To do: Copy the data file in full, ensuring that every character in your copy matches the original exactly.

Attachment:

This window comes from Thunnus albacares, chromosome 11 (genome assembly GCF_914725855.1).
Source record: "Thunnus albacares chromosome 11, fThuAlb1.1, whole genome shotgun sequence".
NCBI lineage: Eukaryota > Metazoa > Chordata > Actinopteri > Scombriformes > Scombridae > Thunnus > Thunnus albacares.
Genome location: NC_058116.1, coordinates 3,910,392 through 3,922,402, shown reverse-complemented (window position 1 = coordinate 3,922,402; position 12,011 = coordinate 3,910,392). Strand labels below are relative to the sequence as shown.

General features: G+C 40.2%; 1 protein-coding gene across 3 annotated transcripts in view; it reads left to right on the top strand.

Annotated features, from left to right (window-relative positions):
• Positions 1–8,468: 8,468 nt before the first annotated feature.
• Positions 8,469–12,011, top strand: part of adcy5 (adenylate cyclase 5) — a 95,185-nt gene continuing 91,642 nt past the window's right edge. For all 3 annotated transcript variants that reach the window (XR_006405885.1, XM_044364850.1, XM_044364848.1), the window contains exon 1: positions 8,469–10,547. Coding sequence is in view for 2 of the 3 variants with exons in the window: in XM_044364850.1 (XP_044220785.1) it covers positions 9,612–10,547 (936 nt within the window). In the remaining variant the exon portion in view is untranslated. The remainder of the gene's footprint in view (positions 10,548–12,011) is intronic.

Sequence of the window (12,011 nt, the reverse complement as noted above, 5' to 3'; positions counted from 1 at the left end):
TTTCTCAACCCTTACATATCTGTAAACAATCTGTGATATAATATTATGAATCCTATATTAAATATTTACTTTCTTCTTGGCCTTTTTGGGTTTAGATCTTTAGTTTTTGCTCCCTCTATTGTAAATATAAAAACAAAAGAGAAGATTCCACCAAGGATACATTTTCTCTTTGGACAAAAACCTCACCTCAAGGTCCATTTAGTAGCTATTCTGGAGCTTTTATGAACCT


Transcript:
This window comes from Thunnus albacares, chromosome 11 (genome assembly GCF_914725855.1).
Source record: "Thunnus albacares chromosome 11, fThuAlb1.1, whole genome shotgun sequence".
NCBI lineage: Eukaryota > Metazoa > Chordata > Actinopteri > Scombriformes > Scombridae > Thunnus > Thunnus albacares.
Genome location: NC_058116.1, coordinates 3,910,392 through 3,922,402, shown reverse-complemented (window position 1 = coordinate 3,922,402; position 12,011 = coordinate 3,910,392). Strand labels below are relative to the sequence as shown.

General features: G+C 40.2%; 1 protein-coding gene across 3 annotated transcripts in view; it reads left to right on the top strand.

Annotated features, from left to right (window-relative positions):
• Positions 1–8,468: 8,468 nt before the first annotated feature.
• Positions 8,469–12,011, top strand: part of adcy5 (adenylate cyclase 5) — a 95,185-nt gene continuing 91,642 nt past the window's right edge. For all 3 annotated transcript variants that reach the window (XR_006405885.1, XM_044364850.1, XM_044364848.1), the window contains exon 1: positions 8,469–10,547. Coding sequence is in view for 2 of the 3 variants with exons in the window: in XM_044364850.1 (XP_044220785.1) it covers positions 9,612–10,547 (936 nt within the window). In the remaining variant the exon portion in view is untranslated. The remainder of the gene's footprint in view (positions 10,548–12,011) is intronic.

Sequence of the window (12,011 nt, the reverse complement as noted above, 5' to 3'; positions counted from 1 at the left end):
TTTCTCAACCCTTACATATCTGTAAACAATCTGTGATATAATATTATGAATCCTATATTAAATATTTACTTTCTTCTTGGCCTTTTTGGGTTTAGATCTTTAGTTTTTGCTCCCTCTATTGTAAATATAAAAACAAAAGAGAAGATTCCACCAAGGATACATTTTCTCTTTGGACAAAAACCTCACCTCAAGGTCCATTTAGTAGCTATTCTGGAGCTTTTATGAACCT